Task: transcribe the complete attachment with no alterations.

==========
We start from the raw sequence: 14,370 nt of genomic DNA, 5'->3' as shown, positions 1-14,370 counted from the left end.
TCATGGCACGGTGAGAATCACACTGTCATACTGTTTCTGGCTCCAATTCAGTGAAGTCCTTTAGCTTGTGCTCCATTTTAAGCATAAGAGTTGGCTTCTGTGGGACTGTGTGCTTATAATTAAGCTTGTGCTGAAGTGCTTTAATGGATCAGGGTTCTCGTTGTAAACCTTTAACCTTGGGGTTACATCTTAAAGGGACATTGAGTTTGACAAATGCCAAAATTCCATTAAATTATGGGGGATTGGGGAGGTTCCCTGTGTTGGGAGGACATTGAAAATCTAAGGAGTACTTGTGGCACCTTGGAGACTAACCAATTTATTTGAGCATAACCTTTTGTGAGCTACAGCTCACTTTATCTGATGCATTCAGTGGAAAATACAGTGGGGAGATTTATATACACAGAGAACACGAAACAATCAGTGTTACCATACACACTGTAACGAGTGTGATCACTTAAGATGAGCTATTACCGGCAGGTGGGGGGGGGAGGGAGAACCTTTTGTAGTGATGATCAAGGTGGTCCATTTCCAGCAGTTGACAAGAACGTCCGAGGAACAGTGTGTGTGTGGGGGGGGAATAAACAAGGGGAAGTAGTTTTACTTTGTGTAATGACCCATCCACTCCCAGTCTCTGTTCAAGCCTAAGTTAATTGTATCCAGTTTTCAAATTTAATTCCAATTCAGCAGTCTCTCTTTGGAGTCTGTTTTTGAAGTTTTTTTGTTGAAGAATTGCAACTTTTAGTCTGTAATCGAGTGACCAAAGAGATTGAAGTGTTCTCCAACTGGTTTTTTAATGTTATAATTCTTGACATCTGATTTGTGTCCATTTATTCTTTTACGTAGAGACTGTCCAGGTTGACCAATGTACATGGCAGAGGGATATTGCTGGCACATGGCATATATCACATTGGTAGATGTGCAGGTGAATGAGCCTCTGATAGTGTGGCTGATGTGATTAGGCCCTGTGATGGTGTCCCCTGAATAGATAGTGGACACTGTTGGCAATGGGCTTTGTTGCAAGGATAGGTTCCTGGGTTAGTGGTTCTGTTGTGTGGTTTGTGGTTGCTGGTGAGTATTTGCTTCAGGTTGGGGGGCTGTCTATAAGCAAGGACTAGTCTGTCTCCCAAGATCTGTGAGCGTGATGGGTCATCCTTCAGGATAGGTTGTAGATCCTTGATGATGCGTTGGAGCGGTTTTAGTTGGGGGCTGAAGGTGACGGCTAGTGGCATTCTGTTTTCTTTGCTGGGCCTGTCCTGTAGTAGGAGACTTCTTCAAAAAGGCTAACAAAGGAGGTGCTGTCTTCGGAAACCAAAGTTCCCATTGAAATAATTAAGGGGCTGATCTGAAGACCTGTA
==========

We start from the raw sequence: 14,370 nt of genomic DNA, 5'->3' as shown, positions 1-14,370 counted from the left end.
TCATGGCACGGTGAGAATCACACTGTCATACTGTTTCTGGCTCCAATTCAGTGAAGTCCTTTAGCTTGTGCTCCATTTTAAGCATAAGAGTTGGCTTCTGTGGGACTGTGTGCTTATAATTAAGCTTGTGCTGAAGTGCTTTAATGGATCAGGGTTCTCGTTGTAAACCTTTAACCTTGGGGTTACATCTTAAAGGGACATTGAGTTTGACAAATGCCAAAATTCCATTAAATTATGGGGGATTGGGGAGGTTCCCTGTGTTGGGAGGACATTGAAAATCTAAGGAGTACTTGTGGCACCTTGGAGACTAACCAATTTATTTGAGCATAACCTTTTGTGAGCTACAGCTCACTTTATCTGATGCATTCAGTGGAAAATACAGTGGGGAGATTTATATACACAGAGAACACGAAACAATCAGTGTTACCATACACACTGTAACGAGTGTGATCACTTAAGATGAGCTATTACCGGCAGGTGGGGGGGGGAGGGAGAACCTTTTGTAGTGATGATCAAGGTGGTCCATTTCCAGCAGTTGACAAGAACGTCCGAGGAACAGTGTGTGTGTGGGGGGGGAATAAACAAGGGGAAGTAGTTTTACTTTGTGTAATGACCCATCCACTCCCAGTCTCTGTTCAAGCCTAAGTTAATTGTATCCAGTTTTCAAATTTAATTCCAATTCAGCAGTCTCTCTTTGGAGTCTGTTTTTGAAGTTTTTTTGTTGAAGAATTGCAACTTTTAGTCTGTAATCGAGTGACCAAAGAGATTGAAGTGTTCTCCAACTGGTTTTTTAATGTTATAATTCTTGACATCTGATTTGTGTCCATTTATTCTTTTACGTAGAGACTGTCCAGGTTGACCAATGTACATGGCAGAGGGATATTGCTGGCACATGGCATATATCACATTGGTAGATGTGCAGGTGAATGAGCCTCTGATAGTGTGGCTGATGTGATTAGGCCCTGTGATGGTGTCCCCTGAATAGATAGTGGACACTGTTGGCAATGGGCTTTGTTGCAAGGATAGGTTCCTGGGTTAGTGGTTCTGTTGTGTGGTTTGTGGTTGCTGGTGAGTATTTGCTTCAGGTTGGGGGGCTGTCTATAAGCAAGGACTAGTCTGTCTCCCAAGATCTGTGAGCGTGATGGGTCATCCTTCAGGATAGGTTGTAGATCCTTGATGATGCGTTGGAGCGGTTTTAGTTGGGGGCTGAAGGTGACGGCTAGTGGCATTCTGTTTTCTTTGCTGGGCCTGTCCTGTAGTAGGAGACTTCTTCAAAAAGGCTAACAAAGGAGGTGCTGTCTTCGGAAACCAAAGTTCCCATTGAAATAATTAAGGGGCTGATCTGAAGACCTGTA